The Madison is a small, thin, triangular point with a straight or slightly concave base.
The Madison point dates to the Late Woodland period. Justice (1987) suggests a date range of 800 AD to the beginning of the Contact period, but he notes that this range can vary geographically. In Maryland, Steponaitis (1980) places the Madison between 1250 and 1600 AD. Ritchie (1971) states that the Madison began to replace the Levanna point in New York around 1350 AD. Three radiocarbon-dated features containing small triangular points at the Hughes site (18MO1) in Montgomery County, Maryland, produced a suggested occupation range of 1340 to 1490 AD (roughly 1300-1450 AD in calendar years) (Jirikowic 1999).
For information about similar Archaic Period triangular points, click here.
Blade: The blade is most commonly an isosceles triangle, although some are equilateral. It is usually thin and fairly flat in cross section. The edges are generally straight, but slightly excurvate or incurvate examples occur.
Haft Element: The base is either straight or slightly concave, or very rarely convex. Basal grinding sometimes is present.
Size: Lengths range from 19 to 60 mm, with an average of around 30 mm. Widths range from 18 to 34 mm, an average of around 22 mm. Studies of Madison points in the Northeast report thicknesses ranging from 2 to 5 mm, with most between 3 and 4 mm, but a sample of 50 points from the middle Potomac Valley had a mean thickness of 5.13 mm (Hranicky 2002).
Technique of manufacture: Finely chipped with pressure flaking.
Material: In a sample of 507 Madison points from the lower Patuxent drainage, Steponaitis (1980) reported that 71% were quartz, followed by quartzite (13%), chert (12%), rhyolite (3%), and jasper (1%). In the area surrounding Zekiah Swamp on the lower Potomac, Wanser (1982) found that 81% of 26 Madison points were quartz, with lesser amounts of quartzite, rhyolite, and chert. In the Monocacy River drainage, 88% of 338 Madison points were quartz, with 9% rhyolite, 2% chert, and less than 1% of quartzite, argillite, and chalcedony (Kavanagh 1982). Rhyolite, chert, quartzite, and quartz are used for Madison points in the middle Potomac River Valley (Hranicky 2002). At the Hughes site in Montgomery County, 94% of 602 triangular points (all types) were quartz, with the rest chert, rhyolite, and chalcedony (Jirikowic 1999). In the Hagerstown Valley, over half of the triangular points were rhyolite, followed by lesser amounts of chert, jasper, quartz, and quartzite (Stewart 1980). In Delaware, triangular points are most commonly made from quartz, jasper, and chert (Custer 1996a).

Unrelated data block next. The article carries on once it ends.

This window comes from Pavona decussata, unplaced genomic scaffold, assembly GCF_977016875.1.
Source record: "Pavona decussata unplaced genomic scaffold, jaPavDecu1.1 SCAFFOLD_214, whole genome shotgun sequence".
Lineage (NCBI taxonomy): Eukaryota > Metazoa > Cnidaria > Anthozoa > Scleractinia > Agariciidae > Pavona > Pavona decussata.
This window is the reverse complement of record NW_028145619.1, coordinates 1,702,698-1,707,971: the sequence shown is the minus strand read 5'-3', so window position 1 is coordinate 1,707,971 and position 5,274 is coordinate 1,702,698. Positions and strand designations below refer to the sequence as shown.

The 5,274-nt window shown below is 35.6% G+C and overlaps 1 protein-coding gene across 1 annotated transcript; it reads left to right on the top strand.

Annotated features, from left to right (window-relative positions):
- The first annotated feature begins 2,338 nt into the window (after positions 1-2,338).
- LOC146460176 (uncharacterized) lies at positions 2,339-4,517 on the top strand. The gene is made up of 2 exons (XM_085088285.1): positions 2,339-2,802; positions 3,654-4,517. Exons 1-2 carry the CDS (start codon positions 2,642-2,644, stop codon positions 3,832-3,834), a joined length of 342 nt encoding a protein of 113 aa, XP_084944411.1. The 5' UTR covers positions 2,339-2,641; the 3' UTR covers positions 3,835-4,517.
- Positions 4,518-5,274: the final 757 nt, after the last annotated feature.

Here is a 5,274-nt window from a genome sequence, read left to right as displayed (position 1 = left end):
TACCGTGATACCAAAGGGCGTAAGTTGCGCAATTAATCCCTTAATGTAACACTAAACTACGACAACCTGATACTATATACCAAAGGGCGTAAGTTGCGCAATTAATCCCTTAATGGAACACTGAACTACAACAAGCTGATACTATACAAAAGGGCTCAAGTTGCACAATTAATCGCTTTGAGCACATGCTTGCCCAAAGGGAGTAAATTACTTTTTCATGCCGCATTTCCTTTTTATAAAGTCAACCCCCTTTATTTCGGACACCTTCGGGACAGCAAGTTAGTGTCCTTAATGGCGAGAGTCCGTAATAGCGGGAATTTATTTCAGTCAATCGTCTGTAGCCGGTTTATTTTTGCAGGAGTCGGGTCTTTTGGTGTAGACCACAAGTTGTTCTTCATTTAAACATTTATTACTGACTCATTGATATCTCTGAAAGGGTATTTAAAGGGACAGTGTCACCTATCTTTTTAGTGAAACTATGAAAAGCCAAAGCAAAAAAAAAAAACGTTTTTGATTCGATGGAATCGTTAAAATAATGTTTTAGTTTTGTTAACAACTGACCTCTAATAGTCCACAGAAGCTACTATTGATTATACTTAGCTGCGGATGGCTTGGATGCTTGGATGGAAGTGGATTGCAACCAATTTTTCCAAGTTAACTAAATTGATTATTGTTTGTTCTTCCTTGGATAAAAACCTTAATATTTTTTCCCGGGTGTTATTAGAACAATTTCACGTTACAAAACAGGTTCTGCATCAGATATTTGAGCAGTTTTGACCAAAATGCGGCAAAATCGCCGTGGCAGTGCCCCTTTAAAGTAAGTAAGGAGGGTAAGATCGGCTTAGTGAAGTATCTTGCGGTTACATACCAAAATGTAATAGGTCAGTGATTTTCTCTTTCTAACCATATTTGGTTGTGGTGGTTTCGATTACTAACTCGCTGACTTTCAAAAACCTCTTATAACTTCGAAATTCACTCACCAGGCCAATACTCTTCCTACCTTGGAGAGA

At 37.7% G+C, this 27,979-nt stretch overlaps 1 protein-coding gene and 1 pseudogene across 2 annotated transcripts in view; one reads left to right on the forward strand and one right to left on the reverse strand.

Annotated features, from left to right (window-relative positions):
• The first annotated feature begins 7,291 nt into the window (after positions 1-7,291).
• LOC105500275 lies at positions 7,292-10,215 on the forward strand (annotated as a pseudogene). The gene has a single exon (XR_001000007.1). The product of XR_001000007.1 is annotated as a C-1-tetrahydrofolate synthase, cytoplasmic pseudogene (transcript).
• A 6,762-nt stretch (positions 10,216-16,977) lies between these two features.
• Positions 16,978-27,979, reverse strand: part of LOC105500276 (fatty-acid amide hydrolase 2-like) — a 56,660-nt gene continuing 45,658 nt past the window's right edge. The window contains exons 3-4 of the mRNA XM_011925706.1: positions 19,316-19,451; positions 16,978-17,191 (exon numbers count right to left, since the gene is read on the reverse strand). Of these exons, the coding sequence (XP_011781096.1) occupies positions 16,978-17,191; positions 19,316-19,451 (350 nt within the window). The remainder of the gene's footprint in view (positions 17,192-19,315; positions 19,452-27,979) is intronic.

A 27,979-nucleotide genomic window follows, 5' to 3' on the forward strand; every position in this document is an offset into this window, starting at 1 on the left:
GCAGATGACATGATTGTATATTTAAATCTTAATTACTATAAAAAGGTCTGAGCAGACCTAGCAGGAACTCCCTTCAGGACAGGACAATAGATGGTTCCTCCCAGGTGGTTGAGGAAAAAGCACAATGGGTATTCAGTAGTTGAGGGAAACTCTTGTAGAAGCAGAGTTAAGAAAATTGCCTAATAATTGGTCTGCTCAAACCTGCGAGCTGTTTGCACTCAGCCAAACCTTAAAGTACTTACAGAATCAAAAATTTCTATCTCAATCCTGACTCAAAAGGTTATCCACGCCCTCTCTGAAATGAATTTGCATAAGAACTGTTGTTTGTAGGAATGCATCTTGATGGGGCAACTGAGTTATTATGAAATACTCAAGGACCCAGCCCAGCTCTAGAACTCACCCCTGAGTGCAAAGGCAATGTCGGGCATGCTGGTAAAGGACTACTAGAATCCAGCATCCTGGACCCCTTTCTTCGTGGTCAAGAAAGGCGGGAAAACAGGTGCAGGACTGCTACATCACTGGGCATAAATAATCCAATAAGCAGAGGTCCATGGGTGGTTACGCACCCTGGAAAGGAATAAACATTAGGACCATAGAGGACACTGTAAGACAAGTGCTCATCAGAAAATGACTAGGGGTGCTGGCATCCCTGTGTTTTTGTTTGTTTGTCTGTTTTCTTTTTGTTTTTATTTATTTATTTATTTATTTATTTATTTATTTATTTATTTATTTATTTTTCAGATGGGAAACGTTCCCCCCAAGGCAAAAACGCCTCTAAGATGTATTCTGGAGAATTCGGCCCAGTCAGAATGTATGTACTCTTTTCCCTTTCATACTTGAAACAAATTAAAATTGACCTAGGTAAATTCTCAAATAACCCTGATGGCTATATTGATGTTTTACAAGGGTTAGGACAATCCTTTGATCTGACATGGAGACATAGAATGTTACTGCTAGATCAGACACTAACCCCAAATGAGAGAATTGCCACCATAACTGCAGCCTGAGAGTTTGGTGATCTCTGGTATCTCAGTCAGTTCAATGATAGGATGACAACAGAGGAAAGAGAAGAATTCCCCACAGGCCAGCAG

The Madison is an arrowhead that is found nearly everywhere east of the Mississippi River, and similar points are found in the West (Justice 1987). The Madison point is morphologically similar to other triangular points, like the earlier Hamilton from Tennessee (Kneberg 1956) or the later Caraway from North Carolina (Coe 1964).
As a general rule of thumb in Maryland, Late Woodland period isosceles points can be classified as Madison, large equilateral points as Levanna, and small equilaterals as Potomac. However, the published type descriptions for all three show considerable morphological overlap. As a result of this, and given also the potential modification of triangular points through resharpening, the assignment of type names and dates to individual specimens can be problematic. Some researchers prefer to combine all the Late Woodland triangular points into one type (cf. Custer 1996a; Wall et al. 1996).
Defined in Literature
The Madison point was named by Edward G. Scully in 1951 for specimens found in Madison County, Illinois. Scully first called it the Mississippi Triangular point, but then changed the name to Madison. Ritchie (1961, revised 1971) further discussed and popularized the type name.
Justice 1987; Kavanagh 1982; Kneberg 1956;
Stewart 1980; Wall et al. 1996;